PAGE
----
We need to understand how the present ways of dividing labour have been historically based on a very different communications environment than we are living in at present.


Managing the scheme of interaction – creating a social media/communication strategy

The activity systems and units of activity cannot any more be seen as a collection of independent activities and independent high performing specialists. There are however many challenges ahead if we adopt the thinking of seeing interaction as the governing factor in organizations. One of the challenges is our language. That is the way we speak about work following the system of subjects and predicates. Our language of work is geared towards handling one independent factor and one dependent factor at a time: “someone is doing something to somebody”. Linear cause and effect rather than thinking in terms of mutual interdependence and non-linearity is built into our management speech. Yet, a situation that can be described accurately in terms of linear, rational cause and effect is least common in social contexts. An organization consisting of people is always a social network following a different logic – complex causality. Organizations as social activity processes are about interdependent people working in complex interaction.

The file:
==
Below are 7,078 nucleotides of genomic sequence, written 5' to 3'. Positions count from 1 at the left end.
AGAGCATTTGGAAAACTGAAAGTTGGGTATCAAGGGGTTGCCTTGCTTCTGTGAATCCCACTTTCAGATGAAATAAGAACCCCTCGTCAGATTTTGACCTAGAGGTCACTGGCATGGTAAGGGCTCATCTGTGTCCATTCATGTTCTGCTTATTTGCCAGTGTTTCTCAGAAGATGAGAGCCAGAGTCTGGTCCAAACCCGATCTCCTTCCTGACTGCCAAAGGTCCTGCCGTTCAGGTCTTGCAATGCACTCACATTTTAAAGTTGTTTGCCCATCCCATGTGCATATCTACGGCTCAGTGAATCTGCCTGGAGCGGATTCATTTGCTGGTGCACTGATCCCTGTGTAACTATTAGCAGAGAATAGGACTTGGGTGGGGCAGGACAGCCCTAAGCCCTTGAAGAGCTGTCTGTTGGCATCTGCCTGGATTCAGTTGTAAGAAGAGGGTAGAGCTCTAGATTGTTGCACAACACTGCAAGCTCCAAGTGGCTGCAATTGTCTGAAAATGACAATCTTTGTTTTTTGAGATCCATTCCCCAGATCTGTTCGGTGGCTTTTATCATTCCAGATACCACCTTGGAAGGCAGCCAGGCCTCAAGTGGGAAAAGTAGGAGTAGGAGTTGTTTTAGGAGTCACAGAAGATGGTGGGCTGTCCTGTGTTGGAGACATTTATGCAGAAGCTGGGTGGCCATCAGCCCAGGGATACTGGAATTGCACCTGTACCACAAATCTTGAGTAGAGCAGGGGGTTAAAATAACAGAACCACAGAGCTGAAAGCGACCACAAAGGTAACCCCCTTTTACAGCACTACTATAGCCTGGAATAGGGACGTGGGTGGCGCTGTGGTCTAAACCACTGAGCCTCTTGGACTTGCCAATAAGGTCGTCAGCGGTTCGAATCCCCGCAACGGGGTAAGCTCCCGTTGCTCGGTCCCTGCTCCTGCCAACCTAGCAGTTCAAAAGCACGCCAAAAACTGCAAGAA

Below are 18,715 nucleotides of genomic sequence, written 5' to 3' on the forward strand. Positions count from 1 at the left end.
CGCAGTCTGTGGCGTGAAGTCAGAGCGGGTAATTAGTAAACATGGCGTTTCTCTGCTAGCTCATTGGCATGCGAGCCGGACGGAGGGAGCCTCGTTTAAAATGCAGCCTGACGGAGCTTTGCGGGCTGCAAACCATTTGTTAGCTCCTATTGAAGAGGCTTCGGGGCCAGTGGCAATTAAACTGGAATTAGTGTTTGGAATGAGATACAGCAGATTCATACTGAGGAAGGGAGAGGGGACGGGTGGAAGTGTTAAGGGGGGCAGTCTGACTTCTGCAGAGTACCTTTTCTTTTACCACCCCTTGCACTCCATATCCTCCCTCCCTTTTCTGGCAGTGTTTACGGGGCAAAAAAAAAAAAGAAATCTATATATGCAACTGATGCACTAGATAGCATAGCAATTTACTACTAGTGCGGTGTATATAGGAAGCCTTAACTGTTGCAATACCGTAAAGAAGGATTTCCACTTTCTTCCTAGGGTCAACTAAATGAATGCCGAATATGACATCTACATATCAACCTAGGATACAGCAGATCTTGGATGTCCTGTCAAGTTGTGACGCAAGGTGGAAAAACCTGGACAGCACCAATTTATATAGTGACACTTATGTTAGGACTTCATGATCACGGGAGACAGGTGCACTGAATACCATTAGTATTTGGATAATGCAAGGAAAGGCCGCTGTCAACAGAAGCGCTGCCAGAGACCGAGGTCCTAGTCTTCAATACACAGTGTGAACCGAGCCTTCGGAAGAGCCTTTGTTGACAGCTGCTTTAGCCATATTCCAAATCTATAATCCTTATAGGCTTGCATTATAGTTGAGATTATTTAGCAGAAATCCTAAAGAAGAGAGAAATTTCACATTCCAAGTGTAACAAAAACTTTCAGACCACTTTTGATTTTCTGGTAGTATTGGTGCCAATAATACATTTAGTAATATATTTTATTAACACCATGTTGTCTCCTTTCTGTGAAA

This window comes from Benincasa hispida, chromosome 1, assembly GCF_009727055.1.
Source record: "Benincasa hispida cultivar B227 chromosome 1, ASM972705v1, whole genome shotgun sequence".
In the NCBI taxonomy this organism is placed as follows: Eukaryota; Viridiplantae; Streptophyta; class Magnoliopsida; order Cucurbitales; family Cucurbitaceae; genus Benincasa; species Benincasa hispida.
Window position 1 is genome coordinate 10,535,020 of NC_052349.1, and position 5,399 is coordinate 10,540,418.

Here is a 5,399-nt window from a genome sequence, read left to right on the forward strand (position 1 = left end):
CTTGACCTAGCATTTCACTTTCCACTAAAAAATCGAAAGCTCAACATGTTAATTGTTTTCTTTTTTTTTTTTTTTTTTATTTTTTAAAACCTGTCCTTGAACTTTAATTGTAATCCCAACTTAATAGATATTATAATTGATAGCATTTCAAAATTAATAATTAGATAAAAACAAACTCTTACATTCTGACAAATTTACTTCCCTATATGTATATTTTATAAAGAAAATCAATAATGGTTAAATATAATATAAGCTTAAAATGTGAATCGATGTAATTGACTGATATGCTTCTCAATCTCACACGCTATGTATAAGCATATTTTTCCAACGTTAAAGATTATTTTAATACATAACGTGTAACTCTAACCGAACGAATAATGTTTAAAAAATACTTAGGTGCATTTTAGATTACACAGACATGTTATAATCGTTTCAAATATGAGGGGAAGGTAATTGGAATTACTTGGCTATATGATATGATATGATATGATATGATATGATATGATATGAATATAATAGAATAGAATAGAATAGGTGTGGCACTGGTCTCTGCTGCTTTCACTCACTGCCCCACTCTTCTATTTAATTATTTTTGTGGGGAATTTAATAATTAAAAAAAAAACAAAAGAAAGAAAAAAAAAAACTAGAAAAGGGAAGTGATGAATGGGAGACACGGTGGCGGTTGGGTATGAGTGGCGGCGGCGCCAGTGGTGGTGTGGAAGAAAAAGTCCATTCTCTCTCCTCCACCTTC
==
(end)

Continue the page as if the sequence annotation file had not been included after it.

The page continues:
If we take this view, it means that people and actions are simultaneously forming and being formed by each other at the same time, all the time, in interaction. Instead of thinking in terms of spatial metaphors, of organizational levels, boxes and lines, this explanation focuses attention on how the actions of people are creating patterns in time following a very different approach to communication than the sender receiver model.

Organizations seen as patterns of interaction

Organizations can be described as patterns of communicative interaction between interdependent individuals. All interacting imposes constraints on those relating, while at the same time enabling those people to do what they could not otherwise do. Supportive, inspirational, energizing and enabling patterns of interaction are the most important raison d´être of working and being together. If we see interaction as the governing factor and see organizations and organizing as relations between interdependent people, our methods of sense making need to change. Social interaction is not following linear causality, seen as a system of senders and receivers, but is fundamentally non-linear, responsive and complex. Following this logic, organizations today and information based value creation in general, can only be understood if seen as complex, communicative patterns of mainly digital interaction.

Back from interaction to action